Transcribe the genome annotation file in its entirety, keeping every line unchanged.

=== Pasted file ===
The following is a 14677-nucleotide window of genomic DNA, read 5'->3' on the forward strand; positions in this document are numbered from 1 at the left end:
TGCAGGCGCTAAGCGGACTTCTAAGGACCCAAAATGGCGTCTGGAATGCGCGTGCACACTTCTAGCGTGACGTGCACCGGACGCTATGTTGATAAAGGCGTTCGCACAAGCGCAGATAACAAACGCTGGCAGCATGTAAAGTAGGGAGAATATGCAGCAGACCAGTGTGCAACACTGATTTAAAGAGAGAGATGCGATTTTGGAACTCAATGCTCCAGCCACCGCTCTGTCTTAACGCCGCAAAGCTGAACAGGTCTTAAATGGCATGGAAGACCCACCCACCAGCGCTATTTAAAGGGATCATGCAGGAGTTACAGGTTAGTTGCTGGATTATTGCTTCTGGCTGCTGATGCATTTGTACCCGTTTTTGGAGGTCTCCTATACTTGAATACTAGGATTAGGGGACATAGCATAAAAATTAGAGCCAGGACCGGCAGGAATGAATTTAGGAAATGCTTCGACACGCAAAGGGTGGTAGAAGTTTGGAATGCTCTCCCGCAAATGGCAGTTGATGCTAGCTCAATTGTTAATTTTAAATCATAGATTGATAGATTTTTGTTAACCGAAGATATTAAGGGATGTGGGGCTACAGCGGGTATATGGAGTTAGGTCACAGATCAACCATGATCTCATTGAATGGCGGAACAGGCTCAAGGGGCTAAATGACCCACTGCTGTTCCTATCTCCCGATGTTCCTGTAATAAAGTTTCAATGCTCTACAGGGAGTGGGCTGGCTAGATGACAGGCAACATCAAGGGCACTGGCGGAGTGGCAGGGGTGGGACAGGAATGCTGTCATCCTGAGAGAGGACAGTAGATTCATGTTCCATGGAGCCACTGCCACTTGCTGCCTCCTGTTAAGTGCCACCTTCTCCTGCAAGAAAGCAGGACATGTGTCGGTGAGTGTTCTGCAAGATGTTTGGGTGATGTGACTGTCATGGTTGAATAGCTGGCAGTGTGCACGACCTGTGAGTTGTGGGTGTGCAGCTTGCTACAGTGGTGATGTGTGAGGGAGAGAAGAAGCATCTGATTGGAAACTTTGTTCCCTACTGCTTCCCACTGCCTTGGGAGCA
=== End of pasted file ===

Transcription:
The following is a 14677-nucleotide window of genomic DNA, read 5'->3' on the forward strand; positions in this document are numbered from 1 at the left end:
TGCAGGCGCTAAGCGGACTTCTAAGGACCCAAAATGGCGTCTGGAATGCGCGTGCACACTTCTAGCGTGACGTGCACCGGACGCTATGTTGATAAAGGCGTTCGCACAAGCGCAGATAACAAACGCTGGCAGCATGTAAAGTAGGGAGAATATGCAGCAGACCAGTGTGCAACACTGATTTAAAGAGAGAGATGCGATTTTGGAACTCAATGCTCCAGCCACCGCTCTGTCTTAACGCCGCAAAGCTGAACAGGTCTTAAATGGCATGGAAGACCCACCCACCAGCGCTATTTAAAGGGATCATGCAGGAGTTACAGGTTAGTTGCTGGATTATTGCTTCTGGCTGCTGATGCATTTGTACCCGTTTTTGGAGGTCTCCTATACTTGAATACTAGGATTAGGGGACATAGCATAAAAATTAGAGCCAGGACCGGCAGGAATGAATTTAGGAAATGCTTCGACACGCAAAGGGTGGTAGAAGTTTGGAATGCTCTCCCGCAAATGGCAGTTGATGCTAGCTCAATTGTTAATTTTAAATCATAGATTGATAGATTTTTGTTAACCGAAGATATTAAGGGATGTGGGGCTACAGCGGGTATATGGAGTTAGGTCACAGATCAACCATGATCTCATTGAATGGCGGAACAGGCTCAAGGGGCTAAATGACCCACTGCTGTTCCTATCTCCCGATGTTCCTGTAATAAAGTTTCAATGCTCTACAGGGAGTGGGCTGGCTAGATGACAGGCAACATCAAGGGCACTGGCGGAGTGGCAGGGGTGGGACAGGAATGCTGTCATCCTGAGAGAGGACAGTAGATTCATGTTCCATGGAGCCACTGCCACTTGCTGCCTCCTGTTAAGTGCCACCTTCTCCTGCAAGAAAGCAGGACATGTGTCGGTGAGTGTTCTGCAAGATGTTTGGGTGATGTGACTGTCATGGTTGAATAGCTGGCAGTGTGCACGACCTGTGAGTTGTGGGTGTGCAGCTTGCTACAGTGGTGATGTGTGAGGGAGAGAAGAAGCATCTGATTGGAAACTTTGTTCCCTACTGCTTCCCACTGCCTTGGGAGCA